Submitted by Supafreak on Mon, 01/27/2020 - 12:55
I’m 58 and have been suffering with tennis elbow for about 3 months now, l tend to overdo things and have 5 hour surfs thinking I’m still 17. I’ve been to Physio 5 times and masssage feels good and she gave me some exercises to do . I’ve also had a cortisone injection which was ok for about 2 weeks then pain came back worse than before. I had golfers elbow back in left inner elbow back in 2004 and it eventually came good after about 2 years. I neither play golf or tennis and have surfed for about 50 years. Has anybody had experience with recovery with this injury. I’m of to indo in June for 2 months and don’t want to be carrying this injury. I’m wearing a support brace at work and in the surf . Thanks in advance for any input .
Where are you Supafreak?
Mate from experience do not do cortisone again.......it will be tempoary at best and make you worse in the long run.Prp injections are the go.Fully recommend it cause its worked for me.
Cortisone has never worked for me ..
For elbow exercises I drink beer and lots of it.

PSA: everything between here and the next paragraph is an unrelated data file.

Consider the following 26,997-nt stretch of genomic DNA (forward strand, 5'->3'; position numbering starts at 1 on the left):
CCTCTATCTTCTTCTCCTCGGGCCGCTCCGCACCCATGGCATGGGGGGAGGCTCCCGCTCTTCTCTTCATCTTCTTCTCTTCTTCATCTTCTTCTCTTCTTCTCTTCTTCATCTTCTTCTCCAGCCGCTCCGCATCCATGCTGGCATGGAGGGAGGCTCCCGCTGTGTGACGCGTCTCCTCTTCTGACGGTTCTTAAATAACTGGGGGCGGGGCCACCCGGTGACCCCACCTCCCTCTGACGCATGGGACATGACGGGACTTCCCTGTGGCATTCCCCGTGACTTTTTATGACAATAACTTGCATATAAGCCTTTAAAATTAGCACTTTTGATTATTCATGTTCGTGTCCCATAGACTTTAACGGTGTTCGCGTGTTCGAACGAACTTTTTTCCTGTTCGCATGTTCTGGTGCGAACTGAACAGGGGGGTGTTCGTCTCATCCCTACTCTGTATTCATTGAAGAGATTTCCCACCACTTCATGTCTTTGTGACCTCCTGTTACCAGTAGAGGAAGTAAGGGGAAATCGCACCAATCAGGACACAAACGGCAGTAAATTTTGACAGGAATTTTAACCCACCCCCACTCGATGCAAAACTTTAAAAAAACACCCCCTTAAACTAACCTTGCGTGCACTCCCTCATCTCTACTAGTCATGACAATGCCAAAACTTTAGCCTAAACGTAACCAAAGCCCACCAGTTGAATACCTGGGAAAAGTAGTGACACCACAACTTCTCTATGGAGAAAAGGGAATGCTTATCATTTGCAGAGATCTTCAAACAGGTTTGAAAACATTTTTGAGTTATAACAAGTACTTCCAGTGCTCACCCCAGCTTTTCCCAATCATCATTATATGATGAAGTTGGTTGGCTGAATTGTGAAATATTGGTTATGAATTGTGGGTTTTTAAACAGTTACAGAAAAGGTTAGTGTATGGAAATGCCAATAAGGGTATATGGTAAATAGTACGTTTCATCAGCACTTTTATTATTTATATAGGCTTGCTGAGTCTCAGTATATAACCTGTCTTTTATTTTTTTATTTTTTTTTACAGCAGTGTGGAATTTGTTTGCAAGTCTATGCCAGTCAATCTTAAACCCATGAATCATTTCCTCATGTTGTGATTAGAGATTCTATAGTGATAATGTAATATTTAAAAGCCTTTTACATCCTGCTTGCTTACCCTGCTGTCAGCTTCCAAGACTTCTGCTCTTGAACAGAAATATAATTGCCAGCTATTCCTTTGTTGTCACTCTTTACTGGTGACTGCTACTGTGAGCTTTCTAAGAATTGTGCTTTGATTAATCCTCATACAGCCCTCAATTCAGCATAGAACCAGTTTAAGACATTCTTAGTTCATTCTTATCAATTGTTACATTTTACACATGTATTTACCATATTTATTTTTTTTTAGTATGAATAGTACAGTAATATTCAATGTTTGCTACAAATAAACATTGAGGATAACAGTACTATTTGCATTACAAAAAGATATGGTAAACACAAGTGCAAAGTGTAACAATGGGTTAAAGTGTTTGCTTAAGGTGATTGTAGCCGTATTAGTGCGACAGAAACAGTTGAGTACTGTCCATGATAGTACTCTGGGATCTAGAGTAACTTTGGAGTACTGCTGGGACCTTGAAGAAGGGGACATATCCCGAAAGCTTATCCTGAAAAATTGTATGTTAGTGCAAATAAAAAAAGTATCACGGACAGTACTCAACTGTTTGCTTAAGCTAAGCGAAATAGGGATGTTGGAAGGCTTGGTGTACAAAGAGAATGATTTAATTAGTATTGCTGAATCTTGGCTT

Thanks for that simba , l haven’t got private health insurance does Medicare cover some of it ? How much was your treatment ?
Supa,well i went and had it done with these guyshttps://orthoclinics.com.au/contact-us/
but do your homework cause they will all vary...reason i asked where you were is that if you were in melbourne would have been a snack but i have been to the one above...few years ago now and i think it was 240 $ research it and try and have two injections a couple weeks apart but ones better than nothing if it comes down to it.
Thanks again for info simba
It can take 6 months or more to come right, wouldn't bother with injections they are a short term fix.
Advice I got was common sense really - try and avoid lifting too much, twisting etc with the problem arm. Fairly common problem so have a look online for exercises. You can get forearm bands that are meant to alleviate the ache and but didn't do much for me although I've seen sportspeople wearing them so must work for some.